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Earlier this year, my husband and I sought out to purchase a new treadmill. We waited until the one we wanted was on sale, but by the time we went to buy it, it had sold out. So we got a raincheck and it took a few months for the store to re-stock. It wasn’t until mid-pandemic that we finally brought the treadmill home and set it up in our basement.

Now to preface this, I’ve absolutely never enjoyed running. I was an avid soccer player in high school, which means I had to run, but I approached it like…


Positivity at the expense of reality is destructive.

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Suffice it to say I’ve had quite an eventful couple of years. Since 2018, I suffered a series of losses, each challenging on their own, but all arduous as a whole. I’ve been dealing with trauma and the chronic physical pain that often accompanies it.

I’ve tried meditating, exercising, stretching, talking, crying, and yelling the pain out of me. I’ve seen a psychotherapist specializing in grief, a psychotherapist specializing in somatic therapy, my medical doctor on multiple occasions, a chiropractor, a physiotherapist specializing in vertigo, a physiotherapist trained in dry needling, and a massage therapist.

And while a lot of…


When someone competes with a pet, they’re already losing.

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At twenty-two, I moved into a tiny overpriced apartment in eastern Toronto with my then-boyfriend. It was my first time living with a significant other, and though we’d only been dating a few months, we’d known each other for years, so we took the plunge and signed a one-year lease.

We quickly settled into a routine, becoming regulars at the pub across the street, and visiting friends on the weekend. Our relationship wasn’t great, but it was still relatively new, so we rode that high for the first few months. …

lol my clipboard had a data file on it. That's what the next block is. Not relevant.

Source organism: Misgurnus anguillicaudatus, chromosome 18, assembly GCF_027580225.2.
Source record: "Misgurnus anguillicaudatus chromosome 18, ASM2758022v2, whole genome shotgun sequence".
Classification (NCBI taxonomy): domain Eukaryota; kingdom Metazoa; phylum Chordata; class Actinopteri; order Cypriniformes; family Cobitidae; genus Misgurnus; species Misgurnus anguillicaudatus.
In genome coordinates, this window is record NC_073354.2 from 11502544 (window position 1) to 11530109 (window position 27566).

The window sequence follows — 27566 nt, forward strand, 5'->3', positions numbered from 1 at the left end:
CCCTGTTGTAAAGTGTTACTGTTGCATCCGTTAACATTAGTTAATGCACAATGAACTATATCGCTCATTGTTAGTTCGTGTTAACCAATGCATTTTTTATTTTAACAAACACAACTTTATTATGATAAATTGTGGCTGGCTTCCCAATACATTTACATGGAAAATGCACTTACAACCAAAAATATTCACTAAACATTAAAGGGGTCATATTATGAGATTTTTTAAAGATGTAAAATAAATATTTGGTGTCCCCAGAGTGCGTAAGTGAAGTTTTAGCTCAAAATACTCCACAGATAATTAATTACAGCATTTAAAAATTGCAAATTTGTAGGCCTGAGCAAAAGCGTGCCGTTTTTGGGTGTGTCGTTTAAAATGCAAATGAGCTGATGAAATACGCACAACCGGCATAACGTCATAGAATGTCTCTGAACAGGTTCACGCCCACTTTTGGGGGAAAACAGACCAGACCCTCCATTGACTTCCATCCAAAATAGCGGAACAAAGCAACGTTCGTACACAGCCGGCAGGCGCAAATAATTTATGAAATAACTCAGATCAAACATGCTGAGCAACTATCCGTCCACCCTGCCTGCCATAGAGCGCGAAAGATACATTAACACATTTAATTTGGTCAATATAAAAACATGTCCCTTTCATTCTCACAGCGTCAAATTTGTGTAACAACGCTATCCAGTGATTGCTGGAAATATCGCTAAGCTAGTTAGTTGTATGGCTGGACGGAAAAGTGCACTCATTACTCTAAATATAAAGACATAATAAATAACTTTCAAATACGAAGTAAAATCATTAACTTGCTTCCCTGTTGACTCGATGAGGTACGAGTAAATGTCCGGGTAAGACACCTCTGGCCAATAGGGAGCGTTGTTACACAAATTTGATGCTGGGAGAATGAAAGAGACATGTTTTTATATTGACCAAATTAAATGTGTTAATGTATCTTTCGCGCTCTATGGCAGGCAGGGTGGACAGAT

When helping others comes at my own expense.

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Among friends, I’m often known as someone who gives good advice — the first person you go to for solutions, someone who researches for the fun of it. I both revere and resent this.

Sure, being able to help a friend fix a problem feels good. It implies that I have my life together, or at least significantly so in that particular realm. Procuring good advice also makes me feel useful when someone I care for is going through a crisis. While I can’t take their pain away, I can help them deal with it.

But being a good advice-giver…


This pandemic challenges the belief we ever had control in the first place.

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Striving for control, when boiled down, is no more than a fear-based coping mechanism for the chaos or uncertainty of life. Humans are hardwired to seek safety, and we crave a sense of predictability. Apart from meeting our basic physical needs, argued in 1943 that humans have a fundamental need to feel safe. We don’t like getting caught off-guard, and we struggle with tolerating ambiguity. We want to live in an environment we can trust and depend on.

The illusion of control is that it allows us to believe we can anticipate, and thus prepare for, what happens next…

Shannon Leigh

I’m basically a house cat with a penchant for introspection | IG: @shannonleighwrites